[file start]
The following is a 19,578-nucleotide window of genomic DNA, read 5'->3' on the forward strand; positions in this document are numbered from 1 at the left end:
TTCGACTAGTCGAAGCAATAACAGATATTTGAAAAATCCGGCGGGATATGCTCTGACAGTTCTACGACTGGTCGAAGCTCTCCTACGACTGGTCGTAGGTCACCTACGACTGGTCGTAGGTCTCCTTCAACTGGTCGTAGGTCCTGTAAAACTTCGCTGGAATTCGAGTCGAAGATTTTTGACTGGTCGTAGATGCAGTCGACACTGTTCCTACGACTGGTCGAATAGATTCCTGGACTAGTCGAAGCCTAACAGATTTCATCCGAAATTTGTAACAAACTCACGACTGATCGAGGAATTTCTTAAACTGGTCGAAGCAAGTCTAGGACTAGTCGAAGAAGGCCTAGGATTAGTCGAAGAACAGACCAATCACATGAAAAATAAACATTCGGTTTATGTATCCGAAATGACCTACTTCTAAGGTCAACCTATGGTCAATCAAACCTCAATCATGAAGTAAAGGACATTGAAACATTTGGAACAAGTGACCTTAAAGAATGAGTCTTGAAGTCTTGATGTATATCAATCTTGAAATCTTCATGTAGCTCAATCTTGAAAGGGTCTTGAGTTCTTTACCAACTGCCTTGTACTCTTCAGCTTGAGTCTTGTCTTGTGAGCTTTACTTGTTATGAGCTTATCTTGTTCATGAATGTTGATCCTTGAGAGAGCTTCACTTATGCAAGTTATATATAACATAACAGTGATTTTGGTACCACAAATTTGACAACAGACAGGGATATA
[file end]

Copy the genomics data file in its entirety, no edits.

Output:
The following is a 19,578-nucleotide window of genomic DNA, read 5'->3' on the forward strand; positions in this document are numbered from 1 at the left end:
TTCGACTAGTCGAAGCAATAACAGATATTTGAAAAATCCGGCGGGATATGCTCTGACAGTTCTACGACTGGTCGAAGCTCTCCTACGACTGGTCGTAGGTCACCTACGACTGGTCGTAGGTCTCCTTCAACTGGTCGTAGGTCCTGTAAAACTTCGCTGGAATTCGAGTCGAAGATTTTTGACTGGTCGTAGATGCAGTCGACACTGTTCCTACGACTGGTCGAATAGATTCCTGGACTAGTCGAAGCCTAACAGATTTCATCCGAAATTTGTAACAAACTCACGACTGATCGAGGAATTTCTTAAACTGGTCGAAGCAAGTCTAGGACTAGTCGAAGAAGGCCTAGGATTAGTCGAAGAACAGACCAATCACATGAAAAATAAACATTCGGTTTATGTATCCGAAATGACCTACTTCTAAGGTCAACCTATGGTCAATCAAACCTCAATCATGAAGTAAAGGACATTGAAACATTTGGAACAAGTGACCTTAAAGAATGAGTCTTGAAGTCTTGATGTATATCAATCTTGAAATCTTCATGTAGCTCAATCTTGAAAGGGTCTTGAGTTCTTTACCAACTGCCTTGTACTCTTCAGCTTGAGTCTTGTCTTGTGAGCTTTACTTGTTATGAGCTTATCTTGTTCATGAATGTTGATCCTTGAGAGAGCTTCACTTATGCAAGTTATATATAACATAACAGTGATTTTGGTACCACAAATTTGACAACAGACAGGGATATA